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12196: Alexander Petion's 1816 rejection of French recolinization

>From Bob Corbett:

Folks, I am unearthing lots of documents which I have purchased over the
years and found this 1817 magazine which has this fascinating piece in
it from Alexander Petion.

It may be seen in a nicer format on my web site at:


However, for those who want a quick fix, here it is below:

Reprinted in: NILES WEEKLY REGISTER. Baltimore, Jan. 4, 1817. p. 308.


>From the Baltimore Patriot.
A respectable merchantile friend has put into our hands a French copy of
the correspondence between Petion and the commissioners sent by Louis 18th
to negociate (sic) with him me concerning the recolozination (sic) of
Hayti. The following proclamation may be considered as exhibiting the
spirit in which that negotiation was treated by Petion, and his resolute
rejection of any attempt to encroach upon the liberty and independence of
the people of whom he is the chief.



Alexander Petion, president of Haiti, to the people and the army.

The French flag has appeared on our coast, and the king of France has sent
commissioners to Hayti.

Under what circumstances did they present themselves at the moment that we
were about consecrating the edifice of our laws --At the moment that I was
called by your choice to defend it! -- at the height of the enthusiasm of
a nation the most jealous of its rights, have they proposed to compromise
them! for what advantages? Are there any preferable to those we enjoy?
-There does not exist a Haytian whose soul is sufficiently lukewarm to
consent to retrace his steps in the path our glory has urged us on; our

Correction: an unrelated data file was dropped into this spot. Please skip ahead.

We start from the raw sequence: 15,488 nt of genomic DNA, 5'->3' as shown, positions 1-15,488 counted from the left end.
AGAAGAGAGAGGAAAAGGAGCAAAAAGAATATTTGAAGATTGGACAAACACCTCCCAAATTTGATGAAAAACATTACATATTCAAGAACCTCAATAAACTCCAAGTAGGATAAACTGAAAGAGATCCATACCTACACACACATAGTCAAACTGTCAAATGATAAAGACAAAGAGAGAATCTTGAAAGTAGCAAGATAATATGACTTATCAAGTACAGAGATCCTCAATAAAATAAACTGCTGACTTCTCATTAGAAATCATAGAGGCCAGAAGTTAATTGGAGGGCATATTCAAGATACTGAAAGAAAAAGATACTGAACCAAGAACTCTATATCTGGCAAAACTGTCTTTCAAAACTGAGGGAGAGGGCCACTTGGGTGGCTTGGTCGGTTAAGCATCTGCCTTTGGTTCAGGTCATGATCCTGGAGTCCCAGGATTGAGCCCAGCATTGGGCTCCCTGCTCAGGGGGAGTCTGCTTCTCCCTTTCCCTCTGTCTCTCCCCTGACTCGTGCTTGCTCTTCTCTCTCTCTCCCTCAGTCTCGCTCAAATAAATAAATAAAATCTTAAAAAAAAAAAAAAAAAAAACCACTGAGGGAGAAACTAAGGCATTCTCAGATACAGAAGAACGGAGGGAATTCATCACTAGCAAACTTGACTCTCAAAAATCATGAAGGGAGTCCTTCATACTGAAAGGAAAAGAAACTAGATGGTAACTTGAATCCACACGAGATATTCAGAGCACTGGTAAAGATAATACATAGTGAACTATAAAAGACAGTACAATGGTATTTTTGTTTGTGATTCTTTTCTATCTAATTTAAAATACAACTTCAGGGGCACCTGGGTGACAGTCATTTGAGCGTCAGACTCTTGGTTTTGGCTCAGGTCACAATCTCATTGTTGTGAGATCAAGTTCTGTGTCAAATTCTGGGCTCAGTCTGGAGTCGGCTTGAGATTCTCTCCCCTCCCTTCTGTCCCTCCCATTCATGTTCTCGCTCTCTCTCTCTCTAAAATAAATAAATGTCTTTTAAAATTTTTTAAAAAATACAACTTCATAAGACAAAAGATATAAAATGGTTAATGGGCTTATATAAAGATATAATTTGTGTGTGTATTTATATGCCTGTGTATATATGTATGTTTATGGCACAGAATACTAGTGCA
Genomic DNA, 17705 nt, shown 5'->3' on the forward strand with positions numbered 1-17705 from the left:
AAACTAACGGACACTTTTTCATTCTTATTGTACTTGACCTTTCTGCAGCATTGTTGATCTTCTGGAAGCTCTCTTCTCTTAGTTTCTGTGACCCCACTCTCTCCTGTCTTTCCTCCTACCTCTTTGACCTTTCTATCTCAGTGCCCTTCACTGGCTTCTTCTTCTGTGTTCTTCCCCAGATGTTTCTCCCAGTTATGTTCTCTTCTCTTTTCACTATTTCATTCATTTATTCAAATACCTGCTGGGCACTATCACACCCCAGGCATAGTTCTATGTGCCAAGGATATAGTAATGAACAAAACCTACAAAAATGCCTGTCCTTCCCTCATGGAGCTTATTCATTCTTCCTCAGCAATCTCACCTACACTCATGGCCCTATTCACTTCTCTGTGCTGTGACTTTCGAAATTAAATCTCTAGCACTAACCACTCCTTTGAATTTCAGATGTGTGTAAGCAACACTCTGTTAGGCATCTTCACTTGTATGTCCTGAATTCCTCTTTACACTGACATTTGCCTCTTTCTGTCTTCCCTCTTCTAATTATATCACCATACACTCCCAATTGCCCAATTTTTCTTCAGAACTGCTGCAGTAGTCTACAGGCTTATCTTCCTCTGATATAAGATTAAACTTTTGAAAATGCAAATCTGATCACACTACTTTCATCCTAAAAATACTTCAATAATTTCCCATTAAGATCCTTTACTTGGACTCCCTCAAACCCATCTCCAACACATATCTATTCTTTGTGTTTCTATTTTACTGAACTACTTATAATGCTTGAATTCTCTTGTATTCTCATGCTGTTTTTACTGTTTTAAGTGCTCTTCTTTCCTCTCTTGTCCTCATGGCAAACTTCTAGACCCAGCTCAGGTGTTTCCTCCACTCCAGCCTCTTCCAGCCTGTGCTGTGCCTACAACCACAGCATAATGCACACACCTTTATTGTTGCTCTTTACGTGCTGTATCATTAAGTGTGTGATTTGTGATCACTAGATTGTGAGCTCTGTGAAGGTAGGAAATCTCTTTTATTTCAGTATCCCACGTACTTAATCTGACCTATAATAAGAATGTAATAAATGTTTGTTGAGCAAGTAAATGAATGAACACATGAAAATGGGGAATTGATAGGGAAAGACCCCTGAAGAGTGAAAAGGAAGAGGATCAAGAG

duties are pointed out; nature gave them birth; she has created us equal
with other men; we will sustain them against all who dare conceive the
criminal desire of subjecting us. They will find only on these shores
ashes mixt in blood, the sword, and an avenging climate.

On this occasion, as on that which preceded it you have shewn the same
circumspection and the same respect for the rights of men. You have
calculated your strength, and in leaving to your magistrates the task of
explaining your dearest interests, you have patiently awaited until they
explain what they had done for you; your confidence shall never be

The authority rests on your will, and it is your will to be free and
independent; you shall be so; and we will give the terrible example to the
universe of burying ourselves under the ruins of our country, sooner than
return to servitude even in its most modified form.

Whilst Europe entire unites at the call of philanthropy to annihilate even
the trace of that most dishonorable traffic; whilst the most polished
nations meditate and plan a general emancipation of those who still groan
under oppression; we observe with grief; governments, who style themselves
the most religions, nourishing principles which justice and humanity

Haytians, your protection is your arms; reserve them for those that may
disturb you, and let your labour enrich a soil whose fruits you only shall

I have had printed my correspondence with the commissioners of the king;
it will be placed under your eyes  I have done my duty and my duty is

Signed at the national palace of Port au Prince, 12th November, 1816 the
13th year of the independence of Hayti. &c. &c.

B. Inginac, secretary general.